CAA victimisation claim

by Chris Griffith
Published 26 November 1995 in The Sunday Mail


my face


A Longreach pilot has accused the Civil Aviation Authority of 13 years of victimisation.

Peter Sheehan said the authority had also unsuccessfully prosecuted him after he flew a 38-week pregnant mother to hospital during the April 1990 floods.

A pilot since 1978 and a long-time public critic of Australia's civil aviation bureaucracy, Mr Sheehan said he was still waiting for the CAA to process his Air Operator's Certificate application and Chief Pilot application submitted five years ago in 1990.

He said the qualification was vital to his commercial flying operation.

Mr Sheehan said he had proof some CAA investigators had continued to victimise him and had manufactured allegations against him, a situation which had delayed the authority's approval of his certificate.

He said his proof included written statements by pilots that CAA investigators had been elsewhere when they claimed to have seen him breaching air safety regulations.

Mr Sheehan is a well known critic of Australia's civil aviation bureaucracy.

In 1984 he contributed to former CAA chairman Dick Smith's book "Two Years in the Aviation Hall of Doom", claiming civil aviation was overburdened with bureaucracy and over-regulated.

Mr Sheehan said the CAA's victimisation of him included two unsuccessful court prosecutions initiated against him.

He said the first occurred in 1989 when he was charged with breaching air safety regulations "for taking off four minutes before first light". He was initially convicted, however the conviction was overturned on appeal to the Rockhampton District Court in July 1990.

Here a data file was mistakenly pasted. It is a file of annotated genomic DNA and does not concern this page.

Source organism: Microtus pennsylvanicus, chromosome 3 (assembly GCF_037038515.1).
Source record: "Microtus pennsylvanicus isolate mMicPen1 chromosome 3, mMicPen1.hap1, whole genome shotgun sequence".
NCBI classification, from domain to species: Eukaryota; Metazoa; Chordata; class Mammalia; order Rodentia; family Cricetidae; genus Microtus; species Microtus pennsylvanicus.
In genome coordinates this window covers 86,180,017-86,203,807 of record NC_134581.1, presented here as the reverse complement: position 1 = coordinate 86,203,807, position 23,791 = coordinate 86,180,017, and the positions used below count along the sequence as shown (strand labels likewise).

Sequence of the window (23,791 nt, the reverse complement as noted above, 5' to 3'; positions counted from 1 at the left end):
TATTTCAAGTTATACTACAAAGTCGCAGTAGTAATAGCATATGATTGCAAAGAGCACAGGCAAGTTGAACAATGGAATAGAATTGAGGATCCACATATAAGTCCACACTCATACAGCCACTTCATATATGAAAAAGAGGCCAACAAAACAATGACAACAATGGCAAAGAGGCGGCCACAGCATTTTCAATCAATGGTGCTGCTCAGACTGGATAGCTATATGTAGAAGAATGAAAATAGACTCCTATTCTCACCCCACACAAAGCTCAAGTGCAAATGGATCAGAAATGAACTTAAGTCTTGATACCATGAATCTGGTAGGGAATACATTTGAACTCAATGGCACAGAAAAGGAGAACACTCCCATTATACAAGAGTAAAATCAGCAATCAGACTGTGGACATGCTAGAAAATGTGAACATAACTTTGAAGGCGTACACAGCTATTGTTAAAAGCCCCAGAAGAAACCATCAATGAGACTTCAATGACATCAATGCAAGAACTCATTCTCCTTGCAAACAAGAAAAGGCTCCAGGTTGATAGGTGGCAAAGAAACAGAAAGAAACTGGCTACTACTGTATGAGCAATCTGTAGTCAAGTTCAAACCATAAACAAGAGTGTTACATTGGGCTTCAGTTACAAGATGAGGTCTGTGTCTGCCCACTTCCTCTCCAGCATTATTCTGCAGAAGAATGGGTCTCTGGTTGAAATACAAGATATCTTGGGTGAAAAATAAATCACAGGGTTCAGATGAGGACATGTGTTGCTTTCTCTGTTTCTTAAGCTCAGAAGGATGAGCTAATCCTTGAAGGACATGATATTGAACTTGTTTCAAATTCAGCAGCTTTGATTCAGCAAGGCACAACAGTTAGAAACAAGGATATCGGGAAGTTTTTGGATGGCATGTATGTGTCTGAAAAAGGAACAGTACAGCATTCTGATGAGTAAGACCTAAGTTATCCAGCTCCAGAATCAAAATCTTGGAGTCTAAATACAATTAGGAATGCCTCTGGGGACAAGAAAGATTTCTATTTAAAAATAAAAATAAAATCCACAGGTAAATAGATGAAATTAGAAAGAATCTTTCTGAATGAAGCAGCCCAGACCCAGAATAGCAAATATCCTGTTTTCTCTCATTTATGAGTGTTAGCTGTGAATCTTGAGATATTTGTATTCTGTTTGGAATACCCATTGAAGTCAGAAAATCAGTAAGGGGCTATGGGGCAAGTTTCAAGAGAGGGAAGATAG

But he was soon charged again, this time with conducting an illegal return flight from Longreach to Muttaburra during the floods in April 1990.

He said his plane carried medical staff from Longreach to Muttaburra to collect a 38- week pregnant mother, and then flew back to Longreach. He said the flight was needed after local roads had been cut, and the hospital's regular flight charter service was unavailable.

However, the charge failed again. A Longreach District Court jury acquitted Mr Sheehan in October 1993.

With the court cases behind him, he then inquired about the status of his Air Operator's Certificate application. To his dismay, in March 1994 the CAA wrote, saying it was conducting a new investigation which had further delayed assessment of his application.

The CAA said "a routine surveillance of a maintenance organisation in North Queensland" had found "serious anomalies" in the maintenance of a Cessna 172 aircraft owned by Mr Sheehan.

"Initial investigations of the above matters has raised doubts as to whether you have a satisfactory record in the conduct or management of flying operations," it said.

Mr Sheehan said he still did not know the outcome of this new investigation -- 18 months after it began.

A spokesperson for the recently renamed Civil Aviation Safety Authority, Derek Roylance, said he would not comment on Mr Sheehan's case, nor the merits of a particular pilot being granted an Air Operator's Certificate.

He said Mr Sheehan "understands the reasons why" the certificate had not yet been approved, and stressed the CASA had to make sure proposed commercial operations met all regulations, including safety requirements.

Mr Roylance said the authority only recommended prosecutions. It was the role of the Director of Prosecutions to decide whether to pursue a charge through the courts.

Mr Sheehan, meanwhile, is biting back at the authority which he says has persecuted him for 13 years. He is pursuing his own claim that a CAA officer had committed perjury at one of the hearings against him.

In March 1993, he said he won an Administrative Appeals Tribunal hearing in an action designed to force the authority to speed up processing his 1990 application, but said the authority torpedoed this move by challenging the tribunal's jurisdiction to hear his case.

He said the CAA had succeeded with only one claim against him during all his years of battles -- that he once flew an ultralight aircraft within eight kilometres of an aerodrome.

"The law was amended before the matter went to court to allow ultralight aircrafts to land in aerodromes," he said.

Mr Sheehan last month flew to Forbes, NSW where he was presented with the "Order of the Flying Anchor", a national award for his fight against the costs and bureaucratic excesses of civil aviation.